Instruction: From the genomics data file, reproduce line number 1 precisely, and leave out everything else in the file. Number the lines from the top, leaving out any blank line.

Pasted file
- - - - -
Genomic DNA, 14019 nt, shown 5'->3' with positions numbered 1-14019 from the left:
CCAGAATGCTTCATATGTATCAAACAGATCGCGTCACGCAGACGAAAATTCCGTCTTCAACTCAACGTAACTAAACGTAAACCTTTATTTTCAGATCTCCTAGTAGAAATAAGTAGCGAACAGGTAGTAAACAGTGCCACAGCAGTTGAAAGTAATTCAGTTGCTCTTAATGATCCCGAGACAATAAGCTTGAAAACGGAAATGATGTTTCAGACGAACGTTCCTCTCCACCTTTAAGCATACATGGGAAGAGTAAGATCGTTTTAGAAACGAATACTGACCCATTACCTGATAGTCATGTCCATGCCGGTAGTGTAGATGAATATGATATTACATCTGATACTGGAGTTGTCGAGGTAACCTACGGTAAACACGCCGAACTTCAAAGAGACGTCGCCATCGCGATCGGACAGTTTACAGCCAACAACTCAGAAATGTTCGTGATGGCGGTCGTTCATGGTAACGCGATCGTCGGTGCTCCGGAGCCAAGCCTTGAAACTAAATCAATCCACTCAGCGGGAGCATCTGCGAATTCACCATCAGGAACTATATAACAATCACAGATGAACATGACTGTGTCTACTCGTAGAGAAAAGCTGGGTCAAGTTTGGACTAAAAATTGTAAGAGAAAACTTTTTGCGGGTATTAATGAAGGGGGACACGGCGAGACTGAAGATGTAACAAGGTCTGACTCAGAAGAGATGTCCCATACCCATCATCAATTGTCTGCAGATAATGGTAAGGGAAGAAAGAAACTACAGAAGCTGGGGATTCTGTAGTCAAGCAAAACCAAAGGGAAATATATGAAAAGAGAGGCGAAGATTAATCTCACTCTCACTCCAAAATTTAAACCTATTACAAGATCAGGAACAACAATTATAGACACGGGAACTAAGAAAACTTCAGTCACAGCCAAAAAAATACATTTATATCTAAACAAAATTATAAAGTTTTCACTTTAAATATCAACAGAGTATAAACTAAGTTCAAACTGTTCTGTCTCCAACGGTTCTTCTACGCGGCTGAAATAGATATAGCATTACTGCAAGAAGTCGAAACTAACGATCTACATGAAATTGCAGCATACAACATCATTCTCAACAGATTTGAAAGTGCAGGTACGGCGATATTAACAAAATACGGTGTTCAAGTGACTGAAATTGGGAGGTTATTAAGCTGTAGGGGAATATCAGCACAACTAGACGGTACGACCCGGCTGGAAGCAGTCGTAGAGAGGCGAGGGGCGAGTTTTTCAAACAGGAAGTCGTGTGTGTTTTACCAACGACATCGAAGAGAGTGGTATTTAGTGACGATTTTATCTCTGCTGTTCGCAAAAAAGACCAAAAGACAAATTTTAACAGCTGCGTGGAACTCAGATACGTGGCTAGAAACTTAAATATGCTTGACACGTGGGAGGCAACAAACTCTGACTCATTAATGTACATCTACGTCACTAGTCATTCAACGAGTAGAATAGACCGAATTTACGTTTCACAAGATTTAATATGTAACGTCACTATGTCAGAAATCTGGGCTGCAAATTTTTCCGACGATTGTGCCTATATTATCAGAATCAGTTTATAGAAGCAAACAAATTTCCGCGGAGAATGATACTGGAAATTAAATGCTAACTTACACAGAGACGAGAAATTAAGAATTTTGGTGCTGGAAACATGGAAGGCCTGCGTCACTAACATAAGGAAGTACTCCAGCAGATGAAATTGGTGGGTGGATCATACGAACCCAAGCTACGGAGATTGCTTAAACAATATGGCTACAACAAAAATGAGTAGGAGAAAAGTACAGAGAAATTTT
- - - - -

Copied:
Genomic DNA, 14019 nt, shown 5'->3' with positions numbered 1-14019 from the left: